Vermont’s a great place. We are home (probably) to the highest number of environmentalists per capita. We are an environmental oasis, a place where we are all pretty much on the same page when it comes to conservation. And yet, we know that we are not insulated from the effects of environmental destruction occurring around the world. Perhaps that is why Ryan Patrick Killackey’s film Yasuni Man struck such a strong chord with audiences at last year’s Festival.
The film, which won the “Gaia Prize for Environmental Filmmaking” at MNFF4, explores an environmental conflict in the Ecuadorian Amazon. The film tells the story of the Waorani people, who are forced to fight corporations and their own government for survival. Yasuni Man features a team of biologists who travel to this region of the Amazon (the most biodiverse place on Earth), and reveal what will be lost to corporate greed.
MNFF’s Will DiGravio caught up with Killackey to talk about his film, and what he’s been up to since the festival.
. . . . . . . . .
WD: Gives us an update on what you’ve been up to since finishing the film and screening in Middlebury?
RK: I came to the end of the film festival circuit in January of this year. We amassed 35 film fest official selections in 16 countries, including 15 awards from 23 award nominations at 21 competitive fest appearances. I also created a partnership with the UN’s CINE-ONU program for screenings in Europe.
So what’s the distribution plan going forward? How and where can people see this film?
I’m happy to announce that Yasuni Man has signed a 4-year worldwide distribution deal with Off the Fence (ZDF) out of Amsterdam. We just delivered the film to them last month, so now we’re waiting for Off the Fence to release it. My hope is that the film is picked up for broadcast and sees a televised premiere soon. After that, I expect by the end of the year, it will be available via streaming and video on demand. I still have theatrical and educational rights, so I want to continue touring the film with universities, NGOs and other screening venues.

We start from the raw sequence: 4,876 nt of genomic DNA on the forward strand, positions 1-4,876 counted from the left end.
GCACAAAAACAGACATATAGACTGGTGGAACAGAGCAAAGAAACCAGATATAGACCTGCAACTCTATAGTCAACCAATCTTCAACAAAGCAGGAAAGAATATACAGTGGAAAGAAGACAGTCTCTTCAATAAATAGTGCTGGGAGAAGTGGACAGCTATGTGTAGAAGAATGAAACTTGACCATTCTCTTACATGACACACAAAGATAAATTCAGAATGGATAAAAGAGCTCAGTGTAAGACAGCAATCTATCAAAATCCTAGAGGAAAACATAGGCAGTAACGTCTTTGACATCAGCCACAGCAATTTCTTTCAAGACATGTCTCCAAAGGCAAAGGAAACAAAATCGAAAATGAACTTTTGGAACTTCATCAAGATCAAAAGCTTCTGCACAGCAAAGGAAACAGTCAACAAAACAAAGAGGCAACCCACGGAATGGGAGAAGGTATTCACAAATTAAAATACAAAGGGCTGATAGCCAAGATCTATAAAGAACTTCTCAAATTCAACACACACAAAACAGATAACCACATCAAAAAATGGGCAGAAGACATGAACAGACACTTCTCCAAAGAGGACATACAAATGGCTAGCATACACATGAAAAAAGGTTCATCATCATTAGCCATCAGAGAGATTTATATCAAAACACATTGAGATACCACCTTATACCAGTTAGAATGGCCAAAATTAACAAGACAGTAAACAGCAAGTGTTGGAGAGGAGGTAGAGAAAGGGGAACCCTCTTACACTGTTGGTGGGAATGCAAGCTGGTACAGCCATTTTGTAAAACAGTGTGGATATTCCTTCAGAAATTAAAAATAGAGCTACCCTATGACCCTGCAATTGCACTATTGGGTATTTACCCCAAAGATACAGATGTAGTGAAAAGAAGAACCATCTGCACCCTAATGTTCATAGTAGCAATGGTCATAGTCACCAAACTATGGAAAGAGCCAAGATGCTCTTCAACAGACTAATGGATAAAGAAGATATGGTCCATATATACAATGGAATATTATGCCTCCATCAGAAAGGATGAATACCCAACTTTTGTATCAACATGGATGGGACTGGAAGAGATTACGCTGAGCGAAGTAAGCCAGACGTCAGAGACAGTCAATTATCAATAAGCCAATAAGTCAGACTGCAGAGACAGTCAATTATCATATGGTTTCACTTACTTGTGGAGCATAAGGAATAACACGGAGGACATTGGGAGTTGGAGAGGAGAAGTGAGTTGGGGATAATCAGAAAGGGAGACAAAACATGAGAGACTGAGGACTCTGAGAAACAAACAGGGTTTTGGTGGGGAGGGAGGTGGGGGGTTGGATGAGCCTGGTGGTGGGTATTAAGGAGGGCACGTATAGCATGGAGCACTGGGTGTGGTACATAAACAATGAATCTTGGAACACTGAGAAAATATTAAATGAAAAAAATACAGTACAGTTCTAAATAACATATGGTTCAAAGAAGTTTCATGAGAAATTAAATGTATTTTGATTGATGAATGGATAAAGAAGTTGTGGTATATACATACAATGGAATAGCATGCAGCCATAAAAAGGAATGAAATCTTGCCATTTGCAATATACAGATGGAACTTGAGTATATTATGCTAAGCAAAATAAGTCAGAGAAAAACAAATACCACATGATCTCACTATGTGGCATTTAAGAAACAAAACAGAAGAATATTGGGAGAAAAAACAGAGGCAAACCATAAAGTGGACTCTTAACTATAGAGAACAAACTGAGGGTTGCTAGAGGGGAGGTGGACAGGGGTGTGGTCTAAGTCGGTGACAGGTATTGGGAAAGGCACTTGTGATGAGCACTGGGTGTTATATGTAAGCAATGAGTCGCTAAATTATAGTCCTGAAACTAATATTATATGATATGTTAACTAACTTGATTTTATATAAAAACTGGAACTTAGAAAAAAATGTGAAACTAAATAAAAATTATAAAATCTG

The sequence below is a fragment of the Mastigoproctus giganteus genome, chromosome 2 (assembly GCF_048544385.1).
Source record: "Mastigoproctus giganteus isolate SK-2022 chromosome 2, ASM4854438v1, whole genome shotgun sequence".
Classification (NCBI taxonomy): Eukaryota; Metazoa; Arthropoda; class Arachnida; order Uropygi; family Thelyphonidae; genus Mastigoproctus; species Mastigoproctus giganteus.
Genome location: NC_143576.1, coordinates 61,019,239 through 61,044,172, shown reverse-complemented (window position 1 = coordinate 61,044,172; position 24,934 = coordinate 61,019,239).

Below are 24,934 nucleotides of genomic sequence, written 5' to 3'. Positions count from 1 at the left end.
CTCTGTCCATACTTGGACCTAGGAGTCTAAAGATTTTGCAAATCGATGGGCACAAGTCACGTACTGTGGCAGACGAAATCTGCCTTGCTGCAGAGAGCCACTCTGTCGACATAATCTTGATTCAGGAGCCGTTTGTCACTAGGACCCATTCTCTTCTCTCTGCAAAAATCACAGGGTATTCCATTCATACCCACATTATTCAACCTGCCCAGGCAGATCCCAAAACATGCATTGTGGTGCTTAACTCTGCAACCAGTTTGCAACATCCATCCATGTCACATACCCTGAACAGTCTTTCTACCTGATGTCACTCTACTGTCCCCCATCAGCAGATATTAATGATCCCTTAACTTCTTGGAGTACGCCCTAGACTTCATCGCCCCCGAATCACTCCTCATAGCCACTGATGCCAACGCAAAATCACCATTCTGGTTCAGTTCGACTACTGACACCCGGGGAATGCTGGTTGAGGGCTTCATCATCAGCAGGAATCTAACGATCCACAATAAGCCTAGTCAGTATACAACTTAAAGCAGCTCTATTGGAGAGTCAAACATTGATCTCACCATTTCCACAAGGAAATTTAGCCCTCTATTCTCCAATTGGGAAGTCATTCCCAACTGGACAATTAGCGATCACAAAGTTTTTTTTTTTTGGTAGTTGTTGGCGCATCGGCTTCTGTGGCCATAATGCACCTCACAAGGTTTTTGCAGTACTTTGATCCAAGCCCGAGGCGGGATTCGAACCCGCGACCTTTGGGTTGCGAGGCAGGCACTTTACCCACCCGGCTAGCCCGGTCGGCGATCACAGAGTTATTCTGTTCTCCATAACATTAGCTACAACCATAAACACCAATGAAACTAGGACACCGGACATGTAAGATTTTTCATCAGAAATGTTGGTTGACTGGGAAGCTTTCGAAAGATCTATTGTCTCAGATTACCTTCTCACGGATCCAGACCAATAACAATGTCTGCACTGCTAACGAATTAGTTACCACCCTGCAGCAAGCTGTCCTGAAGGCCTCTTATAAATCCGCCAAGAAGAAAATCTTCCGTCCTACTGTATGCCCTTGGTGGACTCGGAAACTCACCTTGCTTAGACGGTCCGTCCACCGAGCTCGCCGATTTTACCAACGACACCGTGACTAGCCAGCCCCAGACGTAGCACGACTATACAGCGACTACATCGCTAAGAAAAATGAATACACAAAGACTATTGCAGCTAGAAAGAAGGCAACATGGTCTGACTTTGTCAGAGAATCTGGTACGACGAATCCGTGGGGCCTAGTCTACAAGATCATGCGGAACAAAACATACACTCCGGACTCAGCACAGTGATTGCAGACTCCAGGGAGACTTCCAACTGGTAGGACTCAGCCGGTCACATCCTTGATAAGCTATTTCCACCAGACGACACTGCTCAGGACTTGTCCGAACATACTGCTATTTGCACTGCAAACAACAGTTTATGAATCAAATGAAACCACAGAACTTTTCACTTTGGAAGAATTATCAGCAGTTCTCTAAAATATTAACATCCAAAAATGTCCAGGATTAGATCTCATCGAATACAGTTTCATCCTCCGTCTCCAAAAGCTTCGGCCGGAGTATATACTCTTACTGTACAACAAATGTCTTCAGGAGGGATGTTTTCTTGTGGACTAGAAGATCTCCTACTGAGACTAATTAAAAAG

Have you been back to Ecuador since the film was completed?
Yes, Yasuni Man had it’s Ecuadorian premiere in 2017 at the ECOador International Environmental Film Festival, in the capital city of Quito. I created a Kickstarter campaign and raised funds to have the indigenous people featured in the movie come to Quito to represent themselves. I think we raised about $10,000 (mostly from family and friends) to bring 33 Waorani out of the Waorani forest. It was crazy screening the film in front of 550 people. That was the last time I was in Ecuador, though I am still in regular contact with the Waorani, and Ecuaodrian friends and colleagues.
And what was the reaction of the festival audience at ECOador and the Waorani people in attendance?
The reaction was extremely positive, Waorani and audience alike. We had to turn away over 150 people from the screening, and hold a special screening the following day. The audience included academics, government officials, biologists featured in the film, local filmmakers, and activists. A big conversation with the Ecuadorian community arose. The Waorani that could attend were very happy to come to the screening – for some of them, it was their first time leaving the Amazon. This was the most important place I screened the film. The people of Ecuador will save Yasuni!